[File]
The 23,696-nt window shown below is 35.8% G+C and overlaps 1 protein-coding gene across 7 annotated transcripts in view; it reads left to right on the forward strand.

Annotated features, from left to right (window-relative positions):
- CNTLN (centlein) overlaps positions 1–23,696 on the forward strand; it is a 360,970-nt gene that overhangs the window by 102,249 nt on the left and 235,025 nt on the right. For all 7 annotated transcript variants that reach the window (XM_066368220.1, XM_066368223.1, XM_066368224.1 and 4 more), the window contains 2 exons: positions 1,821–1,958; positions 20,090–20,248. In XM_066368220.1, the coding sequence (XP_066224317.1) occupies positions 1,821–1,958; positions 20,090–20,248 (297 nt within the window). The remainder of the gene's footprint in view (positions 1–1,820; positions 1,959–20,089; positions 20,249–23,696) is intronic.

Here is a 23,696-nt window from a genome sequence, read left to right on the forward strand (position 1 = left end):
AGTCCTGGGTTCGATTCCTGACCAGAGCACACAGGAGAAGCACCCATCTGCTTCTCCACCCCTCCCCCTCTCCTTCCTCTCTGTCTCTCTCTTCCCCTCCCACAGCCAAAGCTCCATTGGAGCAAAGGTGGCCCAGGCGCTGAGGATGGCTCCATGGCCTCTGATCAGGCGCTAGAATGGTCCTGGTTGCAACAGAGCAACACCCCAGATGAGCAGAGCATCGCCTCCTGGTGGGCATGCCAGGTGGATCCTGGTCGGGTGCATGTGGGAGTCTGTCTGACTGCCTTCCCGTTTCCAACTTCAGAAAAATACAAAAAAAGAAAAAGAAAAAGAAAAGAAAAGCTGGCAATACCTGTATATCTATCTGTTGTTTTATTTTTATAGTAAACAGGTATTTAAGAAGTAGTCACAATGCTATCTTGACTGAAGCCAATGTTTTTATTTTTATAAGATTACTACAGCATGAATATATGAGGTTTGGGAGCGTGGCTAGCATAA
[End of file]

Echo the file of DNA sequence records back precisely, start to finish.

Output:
The 23,696-nt window shown below is 35.8% G+C and overlaps 1 protein-coding gene across 7 annotated transcripts in view; it reads left to right on the forward strand.

Annotated features, from left to right (window-relative positions):
- CNTLN (centlein) overlaps positions 1–23,696 on the forward strand; it is a 360,970-nt gene that overhangs the window by 102,249 nt on the left and 235,025 nt on the right. For all 7 annotated transcript variants that reach the window (XM_066368220.1, XM_066368223.1, XM_066368224.1 and 4 more), the window contains 2 exons: positions 1,821–1,958; positions 20,090–20,248. In XM_066368220.1, the coding sequence (XP_066224317.1) occupies positions 1,821–1,958; positions 20,090–20,248 (297 nt within the window). The remainder of the gene's footprint in view (positions 1–1,820; positions 1,959–20,089; positions 20,249–23,696) is intronic.

Here is a 23,696-nt window from a genome sequence, read left to right on the forward strand (position 1 = left end):
AGTCCTGGGTTCGATTCCTGACCAGAGCACACAGGAGAAGCACCCATCTGCTTCTCCACCCCTCCCCCTCTCCTTCCTCTCTGTCTCTCTCTTCCCCTCCCACAGCCAAAGCTCCATTGGAGCAAAGGTGGCCCAGGCGCTGAGGATGGCTCCATGGCCTCTGATCAGGCGCTAGAATGGTCCTGGTTGCAACAGAGCAACACCCCAGATGAGCAGAGCATCGCCTCCTGGTGGGCATGCCAGGTGGATCCTGGTCGGGTGCATGTGGGAGTCTGTCTGACTGCCTTCCCGTTTCCAACTTCAGAAAAATACAAAAAAAGAAAAAGAAAAAGAAAAGAAAAGCTGGCAATACCTGTATATCTATCTGTTGTTTTATTTTTATAGTAAACAGGTATTTAAGAAGTAGTCACAATGCTATCTTGACTGAAGCCAATGTTTTTATTTTTATAAGATTACTACAGCATGAATATATGAGGTTTGGGAGCGTGGCTAGCATAA